Hugh Macrae Richmond: Shakespeare’s Tragedies Reviewed. A Spectator’s Role (Studies in Shakespeare, 22). New York: Peter Lang, 2015. Pp. xiii + 207. $ 84.95.
In this learned and comprehensive study, Hugh Macrae Richmond, of U.C. Berkeley, argues that “Shakespearean tragedies are governed primarily by what audiences welcome, not by respect for the criteria of authorities such as Sidney. Shakespeare rather followed Cinthio (1504-1573), Guarini (1538-1612), and Lope de Vega (1562 – 1635) than Aristotle." The Spanish and Italian dramatists advocated the superiority of the mixed, more positive category of tragedy with a happy ending. This reversal involves a drastic reviewing of scripts to recognize the obligatory positive elements of plot, characterization, and ideology exacted by many spectators, which have been underestimated. Applying this approach to Shakespeare may seem as fresh as daring. . . . All in all, Richmond’s claim to offer a new perspective on the Italian-English cultural dialogue during the Renaissance and its contribution to intellectual history provides fresh insights into an exciting field. Richmond leaves us with an impressive testimony of his admirably wide reading and expertise in early modern literature and culture.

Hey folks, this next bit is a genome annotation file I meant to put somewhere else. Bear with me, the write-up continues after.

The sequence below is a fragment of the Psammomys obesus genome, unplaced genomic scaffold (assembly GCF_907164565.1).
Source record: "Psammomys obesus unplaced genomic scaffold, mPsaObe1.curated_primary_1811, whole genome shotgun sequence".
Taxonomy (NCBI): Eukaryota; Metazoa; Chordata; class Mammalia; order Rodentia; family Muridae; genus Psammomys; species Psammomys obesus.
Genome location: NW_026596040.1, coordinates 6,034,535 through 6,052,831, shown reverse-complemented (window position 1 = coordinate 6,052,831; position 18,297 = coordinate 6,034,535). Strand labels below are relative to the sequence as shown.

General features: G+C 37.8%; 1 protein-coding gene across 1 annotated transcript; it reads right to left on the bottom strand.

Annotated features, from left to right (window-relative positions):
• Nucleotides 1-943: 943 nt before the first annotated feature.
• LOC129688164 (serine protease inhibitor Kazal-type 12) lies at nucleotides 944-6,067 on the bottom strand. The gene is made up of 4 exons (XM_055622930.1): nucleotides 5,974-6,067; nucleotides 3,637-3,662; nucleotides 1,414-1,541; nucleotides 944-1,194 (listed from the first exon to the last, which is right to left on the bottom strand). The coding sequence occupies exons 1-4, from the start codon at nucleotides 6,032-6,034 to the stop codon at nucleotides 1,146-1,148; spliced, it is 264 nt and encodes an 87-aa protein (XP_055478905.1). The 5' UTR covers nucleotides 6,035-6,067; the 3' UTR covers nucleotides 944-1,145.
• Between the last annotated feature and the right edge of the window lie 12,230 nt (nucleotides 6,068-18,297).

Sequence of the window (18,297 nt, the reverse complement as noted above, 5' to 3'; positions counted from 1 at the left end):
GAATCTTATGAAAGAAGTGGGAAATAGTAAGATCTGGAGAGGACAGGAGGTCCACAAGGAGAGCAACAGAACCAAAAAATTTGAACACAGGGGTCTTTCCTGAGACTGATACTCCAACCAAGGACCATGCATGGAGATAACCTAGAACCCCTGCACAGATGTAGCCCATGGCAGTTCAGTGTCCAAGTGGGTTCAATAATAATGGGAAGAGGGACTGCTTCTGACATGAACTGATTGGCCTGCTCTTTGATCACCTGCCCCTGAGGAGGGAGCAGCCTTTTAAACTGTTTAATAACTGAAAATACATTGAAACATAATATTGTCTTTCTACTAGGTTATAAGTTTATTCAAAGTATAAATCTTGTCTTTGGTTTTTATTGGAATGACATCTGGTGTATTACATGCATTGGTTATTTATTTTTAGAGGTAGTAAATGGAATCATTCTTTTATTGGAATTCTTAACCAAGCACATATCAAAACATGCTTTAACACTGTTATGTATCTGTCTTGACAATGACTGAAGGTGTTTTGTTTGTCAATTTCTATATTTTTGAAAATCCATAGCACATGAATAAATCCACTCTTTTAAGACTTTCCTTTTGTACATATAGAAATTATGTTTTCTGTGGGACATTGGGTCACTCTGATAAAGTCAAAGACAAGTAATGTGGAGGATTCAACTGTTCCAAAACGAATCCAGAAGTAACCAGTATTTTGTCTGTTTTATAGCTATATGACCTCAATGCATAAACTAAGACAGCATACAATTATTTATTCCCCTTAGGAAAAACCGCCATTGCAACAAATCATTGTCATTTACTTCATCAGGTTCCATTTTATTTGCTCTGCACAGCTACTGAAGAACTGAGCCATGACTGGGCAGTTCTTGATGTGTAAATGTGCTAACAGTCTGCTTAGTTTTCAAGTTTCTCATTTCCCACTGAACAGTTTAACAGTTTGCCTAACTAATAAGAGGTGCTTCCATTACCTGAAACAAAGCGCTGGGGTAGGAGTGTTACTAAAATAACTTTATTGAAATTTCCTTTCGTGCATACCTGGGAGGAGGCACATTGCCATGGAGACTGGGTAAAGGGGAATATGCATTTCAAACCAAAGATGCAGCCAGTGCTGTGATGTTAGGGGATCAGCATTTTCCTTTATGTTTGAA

Summary of a review of data from Shakespeare's Staging by Sonja Fielitz of Marburg University in Archiv für das Studium der neueren Sprachen und Literaturen, 2. 2018